Chocolate Babka is a sweet, swirly, cake loaf rooted in Eastern European Jewish traditions. Trader Joe's Chocolate Babka is made for them by a small, kosher bakery in Brooklyn that literally grew out of a grandmother's kitchen.
Chocolate babka: a sweet bread treat made with enriched dough and layered with chocolate – a weekend project you'll be glad you made. Greetings, Easter (and Passover***) bunnies! ***This babka is leavened and therefore not suitable for Passover, if your family, unlike ours, cares about such things.
Babka will stay fresh for 24 hours in an airtight container at room temperature. Do not place it in the fridge. It also freezes well for up to 2 months. To thaw, leave at room temperature for 2 hours, or overnight in the fridge.
babka is a rich pastry or rather brioche bread. Overbaking bread will cause it to dry out. Alternatively, if left open at room temperature or the fridge bread does dry out.
Babka developed in the Jewish communities of Eastern Europe in the early 19th century. Extra challah dough was rolled up with fruit jam or cinnamon and baked as a loaf alongside the challah.
Not that New Yorkers' love of babka is anything new, and it's easy to see why. Babka's rich, buttery, brioche-like crumb, woven with ribbons of chocolate, is unfussy and approachable. You can eat it as dessert or breakfast, as a brunch side or a quick snack.
Or if you are on a nut-free diet, you can omit the nuts and just use the cookie (or brownie) bits. This can, of course, be made by hand without a stand mixer. Simply mix the ingredients for the dough in a mixer bowl, then turn the dough out onto a lightly floured countertop and knead until smooth.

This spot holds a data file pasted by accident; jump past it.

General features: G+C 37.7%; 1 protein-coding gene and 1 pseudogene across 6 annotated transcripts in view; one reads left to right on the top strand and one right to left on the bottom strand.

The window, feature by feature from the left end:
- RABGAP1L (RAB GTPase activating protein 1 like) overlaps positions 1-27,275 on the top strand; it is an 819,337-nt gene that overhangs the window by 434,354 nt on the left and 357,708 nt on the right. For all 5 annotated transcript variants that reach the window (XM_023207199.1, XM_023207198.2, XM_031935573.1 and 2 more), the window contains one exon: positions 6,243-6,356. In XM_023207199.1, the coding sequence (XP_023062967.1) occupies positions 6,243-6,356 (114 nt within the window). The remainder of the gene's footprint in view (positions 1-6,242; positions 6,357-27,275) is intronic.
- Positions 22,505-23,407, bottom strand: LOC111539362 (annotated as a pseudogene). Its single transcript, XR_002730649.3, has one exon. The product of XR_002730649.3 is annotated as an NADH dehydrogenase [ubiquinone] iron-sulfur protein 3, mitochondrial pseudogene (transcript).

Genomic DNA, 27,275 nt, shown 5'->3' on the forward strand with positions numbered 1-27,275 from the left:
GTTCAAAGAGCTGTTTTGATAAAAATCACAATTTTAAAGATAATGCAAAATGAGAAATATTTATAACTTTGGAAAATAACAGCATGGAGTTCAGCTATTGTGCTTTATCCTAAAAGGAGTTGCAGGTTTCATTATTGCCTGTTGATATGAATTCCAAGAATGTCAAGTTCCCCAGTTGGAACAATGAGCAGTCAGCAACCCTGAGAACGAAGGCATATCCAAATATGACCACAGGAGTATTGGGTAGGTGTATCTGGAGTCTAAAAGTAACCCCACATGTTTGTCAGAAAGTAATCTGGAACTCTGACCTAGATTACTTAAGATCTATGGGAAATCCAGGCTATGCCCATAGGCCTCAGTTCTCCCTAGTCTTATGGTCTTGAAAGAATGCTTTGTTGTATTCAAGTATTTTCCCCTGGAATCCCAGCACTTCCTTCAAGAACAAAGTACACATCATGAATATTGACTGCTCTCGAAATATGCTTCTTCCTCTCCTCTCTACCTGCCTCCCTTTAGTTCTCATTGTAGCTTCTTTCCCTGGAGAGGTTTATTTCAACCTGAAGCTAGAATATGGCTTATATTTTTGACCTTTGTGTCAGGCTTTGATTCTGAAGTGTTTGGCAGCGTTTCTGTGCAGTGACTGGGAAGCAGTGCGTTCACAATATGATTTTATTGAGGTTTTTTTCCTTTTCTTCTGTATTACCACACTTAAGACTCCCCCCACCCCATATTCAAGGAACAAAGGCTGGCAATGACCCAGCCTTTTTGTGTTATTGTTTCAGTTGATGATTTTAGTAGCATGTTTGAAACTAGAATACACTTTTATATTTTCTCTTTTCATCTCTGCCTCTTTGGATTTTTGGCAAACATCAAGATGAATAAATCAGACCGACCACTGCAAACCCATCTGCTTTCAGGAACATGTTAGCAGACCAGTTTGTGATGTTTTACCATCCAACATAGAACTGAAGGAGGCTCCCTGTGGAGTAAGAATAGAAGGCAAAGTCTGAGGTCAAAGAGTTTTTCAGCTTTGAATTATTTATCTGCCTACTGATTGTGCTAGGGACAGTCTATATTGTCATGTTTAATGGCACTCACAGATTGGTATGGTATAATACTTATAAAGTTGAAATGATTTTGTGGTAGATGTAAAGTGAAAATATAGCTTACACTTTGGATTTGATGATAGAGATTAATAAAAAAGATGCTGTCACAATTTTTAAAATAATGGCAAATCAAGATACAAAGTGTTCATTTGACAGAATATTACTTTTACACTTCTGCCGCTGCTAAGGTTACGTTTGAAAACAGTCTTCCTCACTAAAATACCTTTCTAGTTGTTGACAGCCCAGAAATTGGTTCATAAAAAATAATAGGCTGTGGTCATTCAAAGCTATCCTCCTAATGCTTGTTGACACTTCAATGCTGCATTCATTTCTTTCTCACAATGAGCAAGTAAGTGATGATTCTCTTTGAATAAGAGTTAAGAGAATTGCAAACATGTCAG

Store your babka at room temperature in the provided packaging using the reseal tab on the back if opened; do not refrigerate. Our babkas are baked daily and, if you can resist eating them, will stay delicious for up to 5 days after purchase.
The babka dough will need to rest in your fridge for at least 6 hours, but overnight is best. Unlike most bread doughs, babka will not double in size, so don't panic if your dough doesn't rise a bunch in the fridge!
Both the chocolate and the cinnamon fillings I chose to make were equally delicious with just the right amount of sweetness making the babka perfect as a decadent breakfast treat or as a snack along with tea or coffee.
Babka is a sweet dessert with Jewish roots. Somewhere between bread and cake, its name comes from “babcia,” a Slavic term of endearment for “grandmother.”
This is like a cross between bread and a croissant, all marbled and swirled with chocolate. The top is glazed and studded with chocolate chips.
These festive, fudgy confections are a mash-up of two traditional Jewish favorites: rugelach and chocolate babka. They have a tender, flaky pastry wrapped around a bittersweet truffle-like filling that's sprinkled with chopped nuts or cocoa nibs for a contrasting crunch.
Stale babka has a decadent second life as french toast, monkey bread or bread pudding. You can freeze your babkas for up to 30 days after they're baked. Allow them to cool completely, then wrap in both plastic wrap and aluminum foil. To defrost, take them out of the freezer and remove the foil.